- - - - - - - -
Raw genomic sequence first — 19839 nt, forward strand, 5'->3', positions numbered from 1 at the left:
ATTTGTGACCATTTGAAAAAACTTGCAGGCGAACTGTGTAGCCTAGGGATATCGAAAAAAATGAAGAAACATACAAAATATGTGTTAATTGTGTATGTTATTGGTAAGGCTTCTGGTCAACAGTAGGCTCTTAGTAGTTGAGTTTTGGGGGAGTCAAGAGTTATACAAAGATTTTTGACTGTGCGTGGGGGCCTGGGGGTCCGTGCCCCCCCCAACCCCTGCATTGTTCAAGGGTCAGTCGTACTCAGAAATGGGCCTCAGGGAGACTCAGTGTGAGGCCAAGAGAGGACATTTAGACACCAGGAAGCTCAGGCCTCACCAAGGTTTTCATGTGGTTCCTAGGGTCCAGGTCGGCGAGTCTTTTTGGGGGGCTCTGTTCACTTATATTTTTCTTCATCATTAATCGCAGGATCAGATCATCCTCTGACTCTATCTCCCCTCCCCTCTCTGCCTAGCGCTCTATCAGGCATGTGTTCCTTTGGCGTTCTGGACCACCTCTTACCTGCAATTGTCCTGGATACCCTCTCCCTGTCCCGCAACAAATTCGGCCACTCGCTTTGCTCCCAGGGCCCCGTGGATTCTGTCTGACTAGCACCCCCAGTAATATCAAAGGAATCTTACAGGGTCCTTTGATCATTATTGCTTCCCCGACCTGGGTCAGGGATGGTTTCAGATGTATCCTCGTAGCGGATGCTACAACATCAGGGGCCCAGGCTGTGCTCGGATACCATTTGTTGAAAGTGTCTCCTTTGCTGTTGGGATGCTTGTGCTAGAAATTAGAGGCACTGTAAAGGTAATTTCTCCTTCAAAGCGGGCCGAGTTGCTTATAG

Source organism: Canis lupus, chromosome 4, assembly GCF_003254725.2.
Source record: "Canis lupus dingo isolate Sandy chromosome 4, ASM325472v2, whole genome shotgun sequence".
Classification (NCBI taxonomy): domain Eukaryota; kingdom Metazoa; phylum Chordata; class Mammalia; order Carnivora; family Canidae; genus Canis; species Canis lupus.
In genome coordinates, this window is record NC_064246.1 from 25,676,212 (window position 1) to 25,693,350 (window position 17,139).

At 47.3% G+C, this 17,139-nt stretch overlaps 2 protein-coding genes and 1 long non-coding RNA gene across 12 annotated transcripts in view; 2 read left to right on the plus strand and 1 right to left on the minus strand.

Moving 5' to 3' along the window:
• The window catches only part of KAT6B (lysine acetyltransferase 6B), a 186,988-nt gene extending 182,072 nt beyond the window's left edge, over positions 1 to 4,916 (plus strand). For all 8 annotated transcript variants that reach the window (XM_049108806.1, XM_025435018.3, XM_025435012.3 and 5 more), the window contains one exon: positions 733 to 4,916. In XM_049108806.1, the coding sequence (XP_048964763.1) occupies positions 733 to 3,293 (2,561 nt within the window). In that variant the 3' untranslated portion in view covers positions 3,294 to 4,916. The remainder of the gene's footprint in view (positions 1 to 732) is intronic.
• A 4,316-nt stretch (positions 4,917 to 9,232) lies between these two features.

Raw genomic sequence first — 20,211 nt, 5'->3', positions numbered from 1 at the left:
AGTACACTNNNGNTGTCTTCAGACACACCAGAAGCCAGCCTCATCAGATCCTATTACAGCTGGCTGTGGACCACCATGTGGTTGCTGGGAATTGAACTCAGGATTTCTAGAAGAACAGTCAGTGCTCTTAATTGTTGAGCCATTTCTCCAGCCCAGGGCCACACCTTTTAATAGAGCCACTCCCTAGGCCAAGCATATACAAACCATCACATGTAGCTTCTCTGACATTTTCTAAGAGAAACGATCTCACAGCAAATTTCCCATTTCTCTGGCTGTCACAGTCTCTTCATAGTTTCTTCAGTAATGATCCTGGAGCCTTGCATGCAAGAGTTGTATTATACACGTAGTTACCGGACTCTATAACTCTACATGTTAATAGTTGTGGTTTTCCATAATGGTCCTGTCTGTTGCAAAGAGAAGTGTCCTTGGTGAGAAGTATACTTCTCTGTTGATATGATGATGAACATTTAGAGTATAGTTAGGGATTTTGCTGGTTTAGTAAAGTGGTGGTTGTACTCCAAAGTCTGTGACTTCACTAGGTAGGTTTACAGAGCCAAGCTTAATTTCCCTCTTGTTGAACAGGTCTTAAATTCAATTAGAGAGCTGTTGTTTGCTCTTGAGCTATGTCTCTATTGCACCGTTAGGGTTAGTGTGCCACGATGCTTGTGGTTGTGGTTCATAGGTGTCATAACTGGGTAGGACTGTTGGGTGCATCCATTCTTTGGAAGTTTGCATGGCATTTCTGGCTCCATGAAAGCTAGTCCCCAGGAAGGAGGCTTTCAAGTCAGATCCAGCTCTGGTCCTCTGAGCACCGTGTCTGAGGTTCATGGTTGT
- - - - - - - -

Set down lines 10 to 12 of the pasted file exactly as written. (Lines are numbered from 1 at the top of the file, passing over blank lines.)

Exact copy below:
• A 4,316-nt stretch (positions 4,917 to 9,232) lies between these two features.

Raw genomic sequence first — 20,211 nt, 5'->3', positions numbered from 1 at the left:
AGTACACTNNNGNTGTCTTCAGACACACCAGAAGCCAGCCTCATCAGATCCTATTACAGCTGGCTGTGGACCACCATGTGGTTGCTGGGAATTGAACTCAGGATTTCTAGAAGAACAGTCAGTGCTCTTAATTGTTGAGCCATTTCTCCAGCCCAGGGCCACACCTTTTAATAGAGCCACTCCCTAGGCCAAGCATATACAAACCATCACATGTAGCTTCTCTGACATTTTCTAAGAGAAACGATCTCACAGCAAATTTCCCATTTCTCTGGCTGTCACAGTCTCTTCATAGTTTCTTCAGTAATGATCCTGGAGCCTTGCATGCAAGAGTTGTATTATACACGTAGTTACCGGACTCTATAACTCTACATGTTAATAGTTGTGGTTTTCCATAATGGTCCTGTCTGTTGCAAAGAGAAGTGTCCTTGGTGAGAAGTATACTTCTCTGTTGATATGATGATGAACATTTAGAGTATAGTTAGGGATTTTGCTGGTTTAGTAAAGTGGTGGTTGTACTCCAAAGTCTGTGACTTCACTAGGTAGGTTTACAGAGCCAAGCTTAATTTCCCTCTTGTTGAACAGGTCTTAAATTCAATTAGAGAGCTGTTGTTTGCTCTTGAGCTATGTCTCTATTGCACCGTTAGGGTTAGTGTGCCACGATGCTTGTGGTTGTGGTTCATAGGTGTCATAACTGGGTAGGACTGTTGGGTGCATCCATTCTTTGGAAGTTTGCATGGCATTTCTGGCTCCATGAAAGCTAGTCCCCAGGAAGGAGGCTTTCAAGTCAGATCCAGCTCTGGTCCTCTGAGCACCGTGTCTGAGGTTCATGGTTGT